Cooking Vintage Recipes from the 1950’s

Welcome to the 1950’s in America

Hello and welcome back to episode two of time travel with food! That’s right, we are going back in time and we are cooking vintage recipes from the 1950’s! These recipes from America’s history are not very popular anymore in mainstream society. I hope you enjoy reading and learn a little about the past! And maybe you get an idea or two for some new (old) receipts to try!
There was a lot of meat in 1950’s recipes, because meat had previously been rationed in the 1940’s during World War II. Now chicken, beef, turkey, pork, etc. all took center stage in American’s diets. Hence, meatloaf. Backyard barbeques and frozen TV dinners rose to popularity during this decade, along with “convenience foods” such as canned soup.

Ad from the 1960’s for canned macaroni

Lunch in the 1950’s – Chicken Amadine/Almondine

I had never heard of chicken almondine before, but it’s something I’m definitely going to make again! It’s a simple casserole that tastes delicious and lasts for several days in the fridge, making it ideal for leftovers. It consist primarily of rice, chicken, green beans and almonds. That’s a healthy source of carbs, two sources of protein, green veggies and healthy fats. It’s easy to make and I kept going in for more helpings! The sliced almonds give it a really pleasing crunch, and the green beans help add moisture to the rice and chicken so they don’t taste too dry.
The recipe for this delicious casserole is from Taste of Home, and I definitely recommend it!

Dinner in the 1950’s – Meatloaf

Okay, here’s the notorious meatloaf. Yep, it smelled as gross as it looks. After World War II ended, processed foods became the new craze in the 1950’s. The convenience and ease of canned food allowed housewives to buy so much of their time back. No more slaving away over a simmering pot to make tomato sauce – they could just pop open a can! And the number of grocery stores DOUBLED from 1948 to 1958, making those shiny cans that much more within reach of the American family.
The recipe for this meatloaf (if you dare to try it) is from Click Americana.

When my Grandma got married and moved from South Korea to America, she didn’t know how to cook the American-style food my Grandpa had grown up on. And while he’s grown to love my Grandma’s bulgogi, you’ll be hard-pressed to get my Grandpa to eat kimchi even to this day. So my Grandma learned how to make meatloaf and served it to my Grandpa… for like three years straight! My Grandpa didn’t have the heart to tell his beloved bride that he didn’t even like meatloaf! Can you imagine?! Eventually, he asked her, “do we have anything else to eat besides meatloaf?” And I think she took the hint and started cooking other things.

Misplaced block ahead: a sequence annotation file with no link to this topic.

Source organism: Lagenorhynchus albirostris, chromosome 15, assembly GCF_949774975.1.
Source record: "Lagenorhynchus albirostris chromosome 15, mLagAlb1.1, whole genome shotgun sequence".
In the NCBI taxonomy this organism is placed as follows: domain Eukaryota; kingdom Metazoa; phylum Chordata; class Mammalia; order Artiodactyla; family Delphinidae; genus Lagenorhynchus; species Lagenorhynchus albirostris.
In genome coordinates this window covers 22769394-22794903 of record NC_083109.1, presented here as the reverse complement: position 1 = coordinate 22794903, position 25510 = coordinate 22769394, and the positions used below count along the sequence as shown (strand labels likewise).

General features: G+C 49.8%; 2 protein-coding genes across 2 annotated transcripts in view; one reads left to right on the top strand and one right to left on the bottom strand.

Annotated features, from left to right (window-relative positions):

Dessert in the 1950’s – Ambrosia Salad

Ever since I was a kid, my mom would whip up a delicious dessert comprised of yogurt and fruit. It was so delicious! The creamy yogurt coats fresh fruit such as grapes, strawberries and bananas. Mmhmm, it is one of my favorites!
This ambrosia salad from the fifties reminds me of that delicious treat my mom used to make. But this one is as if a five year-old made it, because it’s also loaded with mini marshmallows! It’s like sweetness to the max. I wonder if the Midwest’s cookie salad tastes like this, or if it was inspired by ambrosia salad?
The recipe for this vintage ambrosia salad is from The Tasty Tip.

See you all soon to explore the history and food from America’s 1960’s!

Published by strawberryandcream

Hello! I am on an epic adventure to learn how to cook and bake. So far I have only given myself food poisoning twice and made myself sick about a half a dozen other times. I am notorious for making poor substitutions, being clumsy in the kitchen & getting sent to the ER, and creating food that just looks downright nasty. But alas! I will prevail and learn how to master the art of feeding myself! :)

13 thoughts on “Cooking Vintage Recipes from the 1950’s